The Test: Until recently, 360-degree video was wildly complicated to produce. The 360fly changes that. Simply mount the tennis-ball-size camera to your helmet, pair it with the app on your Android or iOS phone, start shooting, then upload your immersive footage to YouTube’s 360-degree channel or view it using a VR headset like Google Cardboard. You don’t actually get a full 360 degrees—it’s more like 240, because the camera body cuts off the bottom of the frame. The footage is also fairly low-res, but it still makes for some unique home videos. 

The Verdict: A breakthrough videography tool that’ll only get better.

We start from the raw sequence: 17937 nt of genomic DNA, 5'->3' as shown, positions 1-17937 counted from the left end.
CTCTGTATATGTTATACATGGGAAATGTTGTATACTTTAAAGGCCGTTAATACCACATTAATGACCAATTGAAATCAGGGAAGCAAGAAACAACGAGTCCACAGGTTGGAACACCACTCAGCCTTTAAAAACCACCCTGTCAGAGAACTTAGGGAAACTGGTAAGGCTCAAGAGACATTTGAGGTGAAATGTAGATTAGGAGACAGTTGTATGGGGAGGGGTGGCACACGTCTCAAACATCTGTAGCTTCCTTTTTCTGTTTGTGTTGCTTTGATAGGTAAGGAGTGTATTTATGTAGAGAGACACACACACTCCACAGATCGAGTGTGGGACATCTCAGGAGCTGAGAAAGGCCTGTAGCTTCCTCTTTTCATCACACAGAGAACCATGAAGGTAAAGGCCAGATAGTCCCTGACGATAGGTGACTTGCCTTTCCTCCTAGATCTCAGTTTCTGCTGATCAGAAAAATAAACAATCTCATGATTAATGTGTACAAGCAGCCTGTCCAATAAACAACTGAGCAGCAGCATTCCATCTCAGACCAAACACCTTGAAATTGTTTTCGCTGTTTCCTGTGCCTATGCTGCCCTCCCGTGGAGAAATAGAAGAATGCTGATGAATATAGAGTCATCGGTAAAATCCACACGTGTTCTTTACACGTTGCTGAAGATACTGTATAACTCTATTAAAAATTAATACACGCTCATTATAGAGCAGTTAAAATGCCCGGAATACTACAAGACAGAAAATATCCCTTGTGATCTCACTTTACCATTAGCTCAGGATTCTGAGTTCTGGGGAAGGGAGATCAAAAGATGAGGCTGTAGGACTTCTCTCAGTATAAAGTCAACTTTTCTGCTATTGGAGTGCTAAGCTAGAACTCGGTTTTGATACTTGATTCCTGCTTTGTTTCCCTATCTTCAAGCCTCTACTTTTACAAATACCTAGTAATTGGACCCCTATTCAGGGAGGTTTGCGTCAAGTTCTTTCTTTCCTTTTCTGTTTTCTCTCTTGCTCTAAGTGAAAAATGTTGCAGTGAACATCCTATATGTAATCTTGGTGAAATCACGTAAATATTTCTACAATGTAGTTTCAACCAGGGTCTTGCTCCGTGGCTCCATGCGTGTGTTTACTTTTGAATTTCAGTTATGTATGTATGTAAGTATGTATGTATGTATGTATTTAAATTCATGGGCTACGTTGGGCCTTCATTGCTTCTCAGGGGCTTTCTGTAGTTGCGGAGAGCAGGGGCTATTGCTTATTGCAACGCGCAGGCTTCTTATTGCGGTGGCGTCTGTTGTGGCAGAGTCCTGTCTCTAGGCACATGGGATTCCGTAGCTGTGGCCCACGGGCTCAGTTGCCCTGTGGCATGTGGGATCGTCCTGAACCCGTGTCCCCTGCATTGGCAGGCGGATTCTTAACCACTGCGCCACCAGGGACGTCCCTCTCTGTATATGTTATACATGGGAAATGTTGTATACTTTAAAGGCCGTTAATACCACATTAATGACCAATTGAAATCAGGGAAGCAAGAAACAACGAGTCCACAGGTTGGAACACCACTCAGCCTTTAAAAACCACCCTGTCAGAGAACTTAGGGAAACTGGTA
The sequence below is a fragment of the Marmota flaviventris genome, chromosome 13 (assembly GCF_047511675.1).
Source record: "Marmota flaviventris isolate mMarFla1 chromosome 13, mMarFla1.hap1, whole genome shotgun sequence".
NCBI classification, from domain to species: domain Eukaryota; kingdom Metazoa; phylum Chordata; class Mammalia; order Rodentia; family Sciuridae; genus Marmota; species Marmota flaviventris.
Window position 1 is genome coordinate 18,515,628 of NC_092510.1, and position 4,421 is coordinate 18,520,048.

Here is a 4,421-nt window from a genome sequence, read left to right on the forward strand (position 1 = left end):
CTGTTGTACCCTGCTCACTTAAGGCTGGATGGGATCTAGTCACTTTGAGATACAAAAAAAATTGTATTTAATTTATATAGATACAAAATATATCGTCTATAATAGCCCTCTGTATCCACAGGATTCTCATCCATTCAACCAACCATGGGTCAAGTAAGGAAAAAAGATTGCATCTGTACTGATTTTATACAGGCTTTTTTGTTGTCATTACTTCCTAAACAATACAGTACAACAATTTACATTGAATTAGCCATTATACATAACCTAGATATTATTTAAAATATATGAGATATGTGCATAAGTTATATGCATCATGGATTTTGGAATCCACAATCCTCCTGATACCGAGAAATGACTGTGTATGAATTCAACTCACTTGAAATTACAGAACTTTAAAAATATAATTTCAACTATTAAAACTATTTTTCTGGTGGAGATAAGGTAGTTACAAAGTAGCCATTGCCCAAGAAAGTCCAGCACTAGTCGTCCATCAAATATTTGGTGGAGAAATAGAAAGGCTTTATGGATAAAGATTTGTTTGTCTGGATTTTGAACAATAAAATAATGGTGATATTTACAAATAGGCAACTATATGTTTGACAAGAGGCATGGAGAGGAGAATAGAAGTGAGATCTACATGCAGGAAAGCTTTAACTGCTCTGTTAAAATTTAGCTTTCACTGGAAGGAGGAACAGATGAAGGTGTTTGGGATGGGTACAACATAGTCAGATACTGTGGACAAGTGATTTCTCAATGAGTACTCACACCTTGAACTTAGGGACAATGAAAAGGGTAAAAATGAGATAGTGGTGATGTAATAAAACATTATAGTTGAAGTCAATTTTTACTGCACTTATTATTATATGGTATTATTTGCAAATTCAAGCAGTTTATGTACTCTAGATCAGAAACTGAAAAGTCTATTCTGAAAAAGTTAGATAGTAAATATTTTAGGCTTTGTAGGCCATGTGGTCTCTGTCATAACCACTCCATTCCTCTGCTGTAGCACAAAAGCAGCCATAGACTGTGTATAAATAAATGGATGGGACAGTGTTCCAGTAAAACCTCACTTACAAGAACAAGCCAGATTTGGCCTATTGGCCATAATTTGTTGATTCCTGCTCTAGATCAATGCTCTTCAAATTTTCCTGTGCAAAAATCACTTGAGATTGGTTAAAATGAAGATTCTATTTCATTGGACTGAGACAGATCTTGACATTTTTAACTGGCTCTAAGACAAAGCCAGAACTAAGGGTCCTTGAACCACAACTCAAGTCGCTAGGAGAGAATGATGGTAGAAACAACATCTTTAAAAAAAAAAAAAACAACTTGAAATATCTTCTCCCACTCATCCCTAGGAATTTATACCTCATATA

Price $400

Buy Now

parrot-bebop-2.jpg
  Photo: Parrot

Parrot Bebop 2 

Best For: Ounce counters. 

The Test: At just over a pound (17.6 ounces), the Parrot Bebop 2 is tiny yet rich in features. It comes with a 14-megapixel camera that also shoots tri-axis image-stabilized 1080p video, held steady in 25-mile-per-hour winds, and has a GPS-enabled auto-return feature—it will always come back to where it took off, even if the drone loses contact with the smartphone app you use to fly it. The camera did struggle with dark-to-light transitions, so it’s not ideal for high-end moviemaking, but the clips still looked awesome on YouTube and Instagram. 

The Verdict: This is the drone you bring when you’re headed way off the grid.

Price $550

Buy Now

Fitness

The Best Photo Accessories of 2016